The question before us therefore is whether the construction of the library was a 'public work' as that term is used in the Miller Act. We think that it is, that the Assistant Secretary of the Interior was consequently authorized to require respondents to post a bond securing materialmen, and that petitioner is entitled to sue on the bond in the name of the United States. [316 U.S. 23, 28] No aid in ascertaining the meaning of 'public works' is to be found in the Miller Act itself. But in the National Industrial Recovery Act, passed two years before the Miller Act, Congress defined it as including 'any projects of the character heretofore constructed or carried on either directly by public authority or with public aid to serve the interests of the general public.' The library at Howard University was not only a project 'of the character heretofore constructed or carried on ... with public aid'; it had been directly and specifically authorized by Congress in 1931 and money had actually been appropriated for it. And it requires no discussion that Howard University, established by the authority of Congress 'for the education of youth in the liberal arts and sciences,'5 serves 'the interests of the general public.'
In Maiatico Construction Co. v. United States, supra, upon which the Court of Appeals principally relied in reaching an opposite conclusion, the same court had construed a different statute, the Heard Act of August 13, 1894.6 That Act required that 'any person or persons entering into a formal contract with the United States for the construction of any public building, or the prosecution and completion of any public work, or for repairs upon any public building or public work, shall be required' to post a bond for the security of both the United States and the suppliers of labor and materials. It permitted the laborers and material men to enforce their claims by intervening in any suit by the United States on the bond. The plaintiffs in the Maiatico case supplied labor and materials in the construction of three dormitory buildings at Howard University, the contract for which had been let to the defendant construction company by the United States in Novem- [316 U.S. 23, 29] ber, 1930. The Court of Appeals decided that the plaintiffs could not recover on the defendant's bond because the dormitories were not 'public buildings' and their construction was not a 'public work.' It based this conclusion on the theory that 'public buildings' or 'public works', within the meaning of the Heard Act, included only buildings which belonged to the United States. Since Howard University is a private institution and since it held title to the dormitories, recovery on the bond was denied to the suppliers of materials and labor. 7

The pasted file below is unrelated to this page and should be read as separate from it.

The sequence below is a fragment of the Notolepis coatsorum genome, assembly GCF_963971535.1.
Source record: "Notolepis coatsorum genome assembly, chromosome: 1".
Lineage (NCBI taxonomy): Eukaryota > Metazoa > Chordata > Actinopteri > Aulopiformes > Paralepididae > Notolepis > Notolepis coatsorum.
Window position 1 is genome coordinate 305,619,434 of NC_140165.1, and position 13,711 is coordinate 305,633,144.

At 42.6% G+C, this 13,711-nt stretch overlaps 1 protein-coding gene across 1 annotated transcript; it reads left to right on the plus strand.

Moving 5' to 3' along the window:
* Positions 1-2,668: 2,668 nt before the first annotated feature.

Whatever may have been the validity of this narrow formula when applied to the Heard Act, we cannot approve its application to this suit under the Miller Act. In the first place, the whole concept of 'public works' has been considerably altered since the enactment of the Heard Act in 1894 and particularly within the last dozen years, and the question of title to the buildings or improvements or to the land on which they are situated is no longer of primary significance. 8 But we are not left to such vague guidance. Two and a half years after the execution of the contract involved in the Maiatico case, Congress, in the National Industrial Recovery Act, specifically defined 'public works' as including 'any projects of the character heretofore cnstructed or carried on either directly by public authority or with public aid to serve the interests of the general public.' The Miller Act was passed two years later for the purpose of enlarging the protection which the Heard Act had afforded to laborers and materialmen by facilitating the procedure for enforcing their claims against the contractor. During the hearings on the several bills from which the Miller Act evolved, Congressman Duffy, [316 U.S. 23, 30] ofOhio, the author of one of the bills and a member of the sub-committee that drafted the Act, declared without dissent by any Representative: 'If this bill were passed by this Congress it would certainly be applicable to the public works program and that is the reason for its importance.' 9